A nexus between the Bhutanese supplier and their transporter might have resulted in underweight bitumen barrels entering Bhutan, according to the five-member investigation team from Indian Oil corporation limited (IOCL), the principle suppliers, who were in the country recently to investigate the issue.
The investigation report was submitted to the trade department yesterday.
IOCL officials said, of the 60,000MT of bitumen they supplied in a month from their refinery in Haldia, West Bengal, around 15,000MT were packed in barrels. Of this, two to five percent of barrels a month were supplied to Bhutan. “The remaining quantity is supplied to other areas in West Bengal,” IOCL’s chief manager of consumer and sales division, Saibal Das, said. “No complaints on quality or quantity have been received from other areas, apart from Bhutan.”
Bitumen is a product supplied on ex-MI basis, meaning IOCL’s responsibility ceases once the product exits the gate of their premises at Haldia.
IOCL officials also asked trade officials to visit their refinery to be assured of the quality and quantity.
They said a representative of KSD Supplies visited the refinery to check the filling and stacking and a quality assurance letter was signed between KSD’s representative and IOCL.
KSD’s representative, Binay Jain, who visited the refinery, said it wasn’t an assurance letter he signed, but a report after random checking of bitumen barrels at Haldia. “They can’t make such baseless allegations,” he said, adding there was an excess of about 2.6 kg a barrel at the refinery.
Bhutanese contractors, who have imported bitumen in the past, said they have found old shoes and rags inside the barrels.
The senior divisional consumer sales manager, Sujon Bhattacharya, said there’s no scope for water at a temperature of 1130C. They said their refinery in Haldia followed standard norms in filling and stacking, where they do not put water, because at a temperature of 1130C, mixing water wasn’t possible as it led to huge expansion of foams inside barrels.
Sick and leaked drums are also instantly separated at the source, they said. Presence of foreign materials inside the drum wasn’t possible, since bitumen was directly pumped from filling machines and then sealed.
IOCL officials said tampering en route was possible, as many technologies were available for squeezing out bitumen from barrels within a short period of time, and that there’s a possibility to refill bitumen by a third party in barrels, which are similar to IOCL’s.
IOCL officials also said KSD and Bhutan Tshongley had the same transporter, Kalpana road carriers, while Bhutan bitumen had a different transporter, AS transporter, which did not report any discrepancies.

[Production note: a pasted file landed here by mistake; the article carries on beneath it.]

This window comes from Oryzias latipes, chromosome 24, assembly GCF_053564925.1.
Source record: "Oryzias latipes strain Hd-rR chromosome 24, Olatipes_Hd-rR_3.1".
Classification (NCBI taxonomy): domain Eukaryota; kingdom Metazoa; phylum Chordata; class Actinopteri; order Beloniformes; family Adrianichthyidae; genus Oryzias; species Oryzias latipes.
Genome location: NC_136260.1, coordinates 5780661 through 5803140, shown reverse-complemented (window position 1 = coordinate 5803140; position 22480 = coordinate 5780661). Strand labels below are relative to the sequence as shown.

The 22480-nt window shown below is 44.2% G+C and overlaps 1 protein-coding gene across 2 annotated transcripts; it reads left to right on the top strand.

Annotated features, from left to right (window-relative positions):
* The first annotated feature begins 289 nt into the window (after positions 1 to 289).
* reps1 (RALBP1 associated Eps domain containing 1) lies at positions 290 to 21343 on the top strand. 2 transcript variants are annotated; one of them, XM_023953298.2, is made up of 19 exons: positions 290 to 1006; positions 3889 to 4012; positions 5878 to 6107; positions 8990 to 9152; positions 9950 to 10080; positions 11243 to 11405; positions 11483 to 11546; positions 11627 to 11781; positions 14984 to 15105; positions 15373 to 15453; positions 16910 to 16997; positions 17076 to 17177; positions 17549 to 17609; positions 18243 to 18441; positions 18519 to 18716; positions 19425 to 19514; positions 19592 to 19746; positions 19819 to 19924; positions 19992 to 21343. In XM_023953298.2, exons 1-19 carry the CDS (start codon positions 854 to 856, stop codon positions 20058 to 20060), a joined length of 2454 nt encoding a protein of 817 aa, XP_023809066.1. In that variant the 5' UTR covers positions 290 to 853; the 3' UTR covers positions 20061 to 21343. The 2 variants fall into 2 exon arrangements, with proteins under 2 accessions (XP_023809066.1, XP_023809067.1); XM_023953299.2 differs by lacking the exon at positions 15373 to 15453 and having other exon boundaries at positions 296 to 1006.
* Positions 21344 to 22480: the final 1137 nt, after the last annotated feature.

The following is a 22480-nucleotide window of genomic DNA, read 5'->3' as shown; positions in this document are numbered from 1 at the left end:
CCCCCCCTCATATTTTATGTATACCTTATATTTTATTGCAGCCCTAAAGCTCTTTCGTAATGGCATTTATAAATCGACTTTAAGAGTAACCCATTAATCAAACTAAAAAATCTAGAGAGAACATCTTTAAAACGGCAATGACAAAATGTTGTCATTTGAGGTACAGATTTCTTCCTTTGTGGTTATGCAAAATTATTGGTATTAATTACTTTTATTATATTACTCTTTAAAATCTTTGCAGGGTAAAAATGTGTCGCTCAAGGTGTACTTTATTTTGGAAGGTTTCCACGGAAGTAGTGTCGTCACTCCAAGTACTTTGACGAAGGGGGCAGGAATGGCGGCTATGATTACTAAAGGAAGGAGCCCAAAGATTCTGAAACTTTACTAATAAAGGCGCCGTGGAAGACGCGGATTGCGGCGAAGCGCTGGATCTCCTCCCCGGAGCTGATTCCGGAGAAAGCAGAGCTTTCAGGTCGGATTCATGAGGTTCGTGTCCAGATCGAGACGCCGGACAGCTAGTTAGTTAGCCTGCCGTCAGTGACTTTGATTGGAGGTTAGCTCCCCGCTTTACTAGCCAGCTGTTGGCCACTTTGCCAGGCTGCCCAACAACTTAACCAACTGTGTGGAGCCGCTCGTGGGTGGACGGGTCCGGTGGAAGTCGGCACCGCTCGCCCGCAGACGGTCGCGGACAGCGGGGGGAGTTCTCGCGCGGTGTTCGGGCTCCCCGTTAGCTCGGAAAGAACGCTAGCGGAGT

Bhutan bitumen, however, imports bitumen in tankers to process it in to emulsion, but faced a similar shortfall of about 200kg for a truckload, when they imported in barrels last month.
KSD Supplies said the investigation report is one-sided. “When no tampering is visible on the barrels, KSD won’t accept it,” the proprietor, KS Dhendup, said, adding that they were told the barrels were forklifted. “The fork marks were clearly visible on the barrels, with no tampering of any sort.”
Both the supplier Bhutan Tshongley and KSD said that their consignment from the IOCL always came within the stipulated time of three days from Haldia to Bhutan a distance of 850km. “We know that our transporters aren’t capable of doing it,” said KS Dhendup.
KSD supplies said they enquired with some transporters in India and found that there were cases where some faced a similar situation.
The issue started after Wangchuk Construction had bought 1,000 barrels of bitumen worth Nu 5.8M from KSD last month, but found that the consignment was short by Nu 1.1M in weight. The proprietor then filed a complaint with the trade department, and a joint inspection was carried out on February 12 by trade, roads and standard quality and control authority officials, in the presence of both the parties.
Apart from KSD, Bhutan Bitumen and Bhutan Tshongley, had also filed complaints with IOCL when the bitumen barrels indicated shortage in weight.
Bhutan Tshongley’s proprietor, Sangay Dorji said he doesn’t see any solution to the issue. “They are aware that there are no other alternatives for Bhutan,” he said. “We don’t have a choice but to go back to them,” he said. “I’ve told them that they are the god and whether they give us excess or less, we’ll have to take it anyhow.”
IOCL has been the sole supplier to Bhutan for the past 36 years.
By Kinga Dema &